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Federal court begins trial of Illinois ex-governor Blagojevich

The US District Court for the Northern District of Illinois [official website] on Thursday began the trial of former Illinois governor Rod Blagojevich [JURIST news archive] on charges of federal honest services fraud, racketeering, attempted extortion, bribery, conspiracy to commit bribery, and conspiracy to commit extortion. US District Judge James Zagel questioned 29 potential jurors on the first day of jury selection, who, if picked, will remain anonymous [Chicago Tribune report] until the conclusion of the case. Prosecutors' key witnesses [AP report] include Blagojevich's former chiefs of staff John Harris and Alonzo Monk, both of whom have pleaded guilty to conspiring to solicit bribes and sell the Senate seat left vacant by President Barack Obama. The White House has confirmed reports that the defense has subpoenaed [Chicago Sun-Times report] Obama's Chief of Staff Rahm Emanuel and Senior Adviser Valerie Jarrett [official profiles] to testify.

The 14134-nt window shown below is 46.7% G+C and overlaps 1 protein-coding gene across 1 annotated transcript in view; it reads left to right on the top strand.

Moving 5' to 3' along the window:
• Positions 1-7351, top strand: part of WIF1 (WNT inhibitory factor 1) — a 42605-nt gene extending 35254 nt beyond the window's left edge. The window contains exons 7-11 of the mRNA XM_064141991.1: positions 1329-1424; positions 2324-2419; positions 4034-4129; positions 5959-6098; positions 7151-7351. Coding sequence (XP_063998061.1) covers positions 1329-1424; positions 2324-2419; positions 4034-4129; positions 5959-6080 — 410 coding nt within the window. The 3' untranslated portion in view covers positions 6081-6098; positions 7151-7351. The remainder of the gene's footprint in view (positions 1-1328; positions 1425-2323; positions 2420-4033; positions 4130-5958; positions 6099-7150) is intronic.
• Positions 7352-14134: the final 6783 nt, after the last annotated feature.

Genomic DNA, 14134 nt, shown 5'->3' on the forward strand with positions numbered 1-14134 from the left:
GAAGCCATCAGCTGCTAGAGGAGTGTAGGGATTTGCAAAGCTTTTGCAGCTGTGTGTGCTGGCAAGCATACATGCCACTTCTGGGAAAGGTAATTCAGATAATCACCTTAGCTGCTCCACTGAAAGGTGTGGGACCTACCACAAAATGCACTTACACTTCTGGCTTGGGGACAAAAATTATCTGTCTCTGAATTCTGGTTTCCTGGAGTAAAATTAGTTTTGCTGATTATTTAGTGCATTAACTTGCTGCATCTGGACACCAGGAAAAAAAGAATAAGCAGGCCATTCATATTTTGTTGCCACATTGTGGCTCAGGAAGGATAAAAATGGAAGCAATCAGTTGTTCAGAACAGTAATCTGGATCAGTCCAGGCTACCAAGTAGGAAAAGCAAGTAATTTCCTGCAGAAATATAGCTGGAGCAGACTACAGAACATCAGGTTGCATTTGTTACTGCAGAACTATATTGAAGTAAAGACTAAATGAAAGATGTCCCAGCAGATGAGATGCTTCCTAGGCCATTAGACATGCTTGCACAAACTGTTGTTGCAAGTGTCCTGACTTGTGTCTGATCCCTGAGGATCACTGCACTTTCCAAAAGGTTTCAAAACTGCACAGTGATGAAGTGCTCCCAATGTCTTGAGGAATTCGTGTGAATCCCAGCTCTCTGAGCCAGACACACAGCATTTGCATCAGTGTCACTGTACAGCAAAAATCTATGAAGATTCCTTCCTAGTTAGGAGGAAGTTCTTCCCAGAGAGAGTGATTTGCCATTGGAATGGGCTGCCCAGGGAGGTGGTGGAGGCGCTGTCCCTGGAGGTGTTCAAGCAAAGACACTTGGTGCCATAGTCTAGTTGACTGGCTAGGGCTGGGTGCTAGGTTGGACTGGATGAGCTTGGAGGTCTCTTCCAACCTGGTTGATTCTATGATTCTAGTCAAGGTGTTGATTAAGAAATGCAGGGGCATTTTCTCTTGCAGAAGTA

Last week, the US Supreme Court [official website] denied Blagojevich's request to delay the start of his corruption trial by 30 days. Blagojevich had sought to postpone the start of his trial until the Supreme Court issues opinions in cases involving the federal honest services fraud statute [18 USC § 1346 text], arguing that it would be unfair to proceed with the trial if the Supreme Court were to declare the law unconstitutional. In April, the prosecution was ordered [JURIST report] to release a 91-page government proffer outlining evidence in its case against Blagojevich. According to the proffer, Blagojevich tried to sell the senate seat vacated by Obama, made appointments based on anticipated campaign contributions, and took kickbacks from a number of companies. In March, Blagojevich pleaded not guilty [JURIST report] to eight amended corruption charges. In January 2009, the Illinois State Senate voted unanimously [JURIST report] to convict Blagojevich of abuse of power and remove him from office. Blagojevich and Harris were initially arrested [JURIST report] in December 2008 on allegations that they had conspired to sell the Senate seat left vacant by Obama.

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